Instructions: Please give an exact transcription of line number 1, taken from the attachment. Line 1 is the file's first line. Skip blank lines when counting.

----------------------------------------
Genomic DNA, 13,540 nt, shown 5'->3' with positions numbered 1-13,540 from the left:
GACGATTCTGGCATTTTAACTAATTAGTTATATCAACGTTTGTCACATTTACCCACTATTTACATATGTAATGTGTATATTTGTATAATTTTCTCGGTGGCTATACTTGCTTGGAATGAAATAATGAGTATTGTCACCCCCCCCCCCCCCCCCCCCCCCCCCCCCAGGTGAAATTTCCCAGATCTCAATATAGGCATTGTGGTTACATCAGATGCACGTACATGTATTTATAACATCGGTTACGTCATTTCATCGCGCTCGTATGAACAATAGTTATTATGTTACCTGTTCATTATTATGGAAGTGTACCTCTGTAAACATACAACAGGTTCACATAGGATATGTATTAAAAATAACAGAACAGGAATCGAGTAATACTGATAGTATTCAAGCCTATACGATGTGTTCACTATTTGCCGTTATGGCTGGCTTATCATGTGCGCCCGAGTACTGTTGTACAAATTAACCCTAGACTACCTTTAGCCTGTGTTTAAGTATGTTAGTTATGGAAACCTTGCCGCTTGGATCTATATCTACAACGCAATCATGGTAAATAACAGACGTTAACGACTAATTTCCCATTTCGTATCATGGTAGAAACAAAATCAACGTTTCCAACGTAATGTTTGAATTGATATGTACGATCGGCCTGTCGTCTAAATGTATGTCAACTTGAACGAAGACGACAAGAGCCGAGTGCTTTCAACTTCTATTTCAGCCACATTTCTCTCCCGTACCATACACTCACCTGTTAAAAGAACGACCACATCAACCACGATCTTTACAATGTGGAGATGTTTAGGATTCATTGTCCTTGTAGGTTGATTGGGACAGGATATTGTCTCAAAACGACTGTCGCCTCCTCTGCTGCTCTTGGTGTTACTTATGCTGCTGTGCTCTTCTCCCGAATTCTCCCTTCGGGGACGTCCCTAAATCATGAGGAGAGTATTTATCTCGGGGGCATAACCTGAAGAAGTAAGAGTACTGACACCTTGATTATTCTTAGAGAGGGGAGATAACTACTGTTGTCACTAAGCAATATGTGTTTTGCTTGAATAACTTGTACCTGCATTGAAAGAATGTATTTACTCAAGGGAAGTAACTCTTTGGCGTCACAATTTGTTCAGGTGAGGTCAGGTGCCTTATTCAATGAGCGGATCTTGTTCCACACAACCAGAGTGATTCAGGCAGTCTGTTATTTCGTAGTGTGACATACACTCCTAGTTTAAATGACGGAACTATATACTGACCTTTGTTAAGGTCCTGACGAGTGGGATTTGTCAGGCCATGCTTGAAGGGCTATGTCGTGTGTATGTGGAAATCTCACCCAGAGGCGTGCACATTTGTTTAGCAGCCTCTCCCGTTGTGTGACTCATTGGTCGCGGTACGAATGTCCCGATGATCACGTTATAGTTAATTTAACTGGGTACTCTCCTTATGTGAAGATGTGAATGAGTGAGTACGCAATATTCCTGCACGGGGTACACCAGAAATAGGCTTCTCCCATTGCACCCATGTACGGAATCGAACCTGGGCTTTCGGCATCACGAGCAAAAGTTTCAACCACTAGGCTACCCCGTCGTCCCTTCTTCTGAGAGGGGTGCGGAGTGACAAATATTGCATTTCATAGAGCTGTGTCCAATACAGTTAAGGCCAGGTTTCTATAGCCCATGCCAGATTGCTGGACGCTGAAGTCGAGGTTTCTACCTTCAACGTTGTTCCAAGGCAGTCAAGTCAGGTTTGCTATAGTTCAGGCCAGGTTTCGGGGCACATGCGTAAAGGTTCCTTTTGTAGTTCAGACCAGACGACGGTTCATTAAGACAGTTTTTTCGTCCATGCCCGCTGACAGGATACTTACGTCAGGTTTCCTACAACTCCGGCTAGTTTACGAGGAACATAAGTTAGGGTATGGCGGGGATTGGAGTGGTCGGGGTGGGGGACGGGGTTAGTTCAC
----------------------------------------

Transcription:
Genomic DNA, 13,540 nt, shown 5'->3' with positions numbered 1-13,540 from the left: